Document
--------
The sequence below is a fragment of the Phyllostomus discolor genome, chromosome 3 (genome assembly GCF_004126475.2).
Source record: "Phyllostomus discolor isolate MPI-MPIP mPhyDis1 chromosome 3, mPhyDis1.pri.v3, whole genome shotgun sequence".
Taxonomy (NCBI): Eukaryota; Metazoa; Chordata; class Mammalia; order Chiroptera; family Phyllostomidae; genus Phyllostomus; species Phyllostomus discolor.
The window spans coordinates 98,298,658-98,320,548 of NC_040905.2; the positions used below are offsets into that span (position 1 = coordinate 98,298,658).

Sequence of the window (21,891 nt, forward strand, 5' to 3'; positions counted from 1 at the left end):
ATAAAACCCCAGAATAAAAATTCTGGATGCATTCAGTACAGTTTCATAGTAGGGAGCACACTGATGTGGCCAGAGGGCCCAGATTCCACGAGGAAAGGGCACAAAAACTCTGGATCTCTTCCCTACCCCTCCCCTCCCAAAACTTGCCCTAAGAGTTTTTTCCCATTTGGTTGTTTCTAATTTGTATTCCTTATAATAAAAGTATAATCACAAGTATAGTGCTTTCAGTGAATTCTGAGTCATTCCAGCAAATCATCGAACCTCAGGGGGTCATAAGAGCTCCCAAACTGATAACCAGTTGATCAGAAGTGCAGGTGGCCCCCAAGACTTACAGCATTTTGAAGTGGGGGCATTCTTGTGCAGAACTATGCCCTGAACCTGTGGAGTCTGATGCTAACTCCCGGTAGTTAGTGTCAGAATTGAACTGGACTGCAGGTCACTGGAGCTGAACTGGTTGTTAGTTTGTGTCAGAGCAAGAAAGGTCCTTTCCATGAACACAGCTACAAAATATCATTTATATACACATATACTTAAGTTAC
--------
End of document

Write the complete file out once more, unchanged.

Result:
The sequence below is a fragment of the Phyllostomus discolor genome, chromosome 3 (genome assembly GCF_004126475.2).
Source record: "Phyllostomus discolor isolate MPI-MPIP mPhyDis1 chromosome 3, mPhyDis1.pri.v3, whole genome shotgun sequence".
Taxonomy (NCBI): Eukaryota; Metazoa; Chordata; class Mammalia; order Chiroptera; family Phyllostomidae; genus Phyllostomus; species Phyllostomus discolor.
The window spans coordinates 98,298,658-98,320,548 of NC_040905.2; the positions used below are offsets into that span (position 1 = coordinate 98,298,658).

Sequence of the window (21,891 nt, forward strand, 5' to 3'; positions counted from 1 at the left end):
ATAAAACCCCAGAATAAAAATTCTGGATGCATTCAGTACAGTTTCATAGTAGGGAGCACACTGATGTGGCCAGAGGGCCCAGATTCCACGAGGAAAGGGCACAAAAACTCTGGATCTCTTCCCTACCCCTCCCCTCCCAAAACTTGCCCTAAGAGTTTTTTCCCATTTGGTTGTTTCTAATTTGTATTCCTTATAATAAAAGTATAATCACAAGTATAGTGCTTTCAGTGAATTCTGAGTCATTCCAGCAAATCATCGAACCTCAGGGGGTCATAAGAGCTCCCAAACTGATAACCAGTTGATCAGAAGTGCAGGTGGCCCCCAAGACTTACAGCATTTTGAAGTGGGGGCATTCTTGTGCAGAACTATGCCCTGAACCTGTGGAGTCTGATGCTAACTCCCGGTAGTTAGTGTCAGAATTGAACTGGACTGCAGGTCACTGGAGCTGAACTGGTTGTTAGTTTGTGTCAGAGCAAGAAAGGTCCTTTCCATGAACACAGCTACAAAATATCATTTATATACACATATACTTAAGTTAC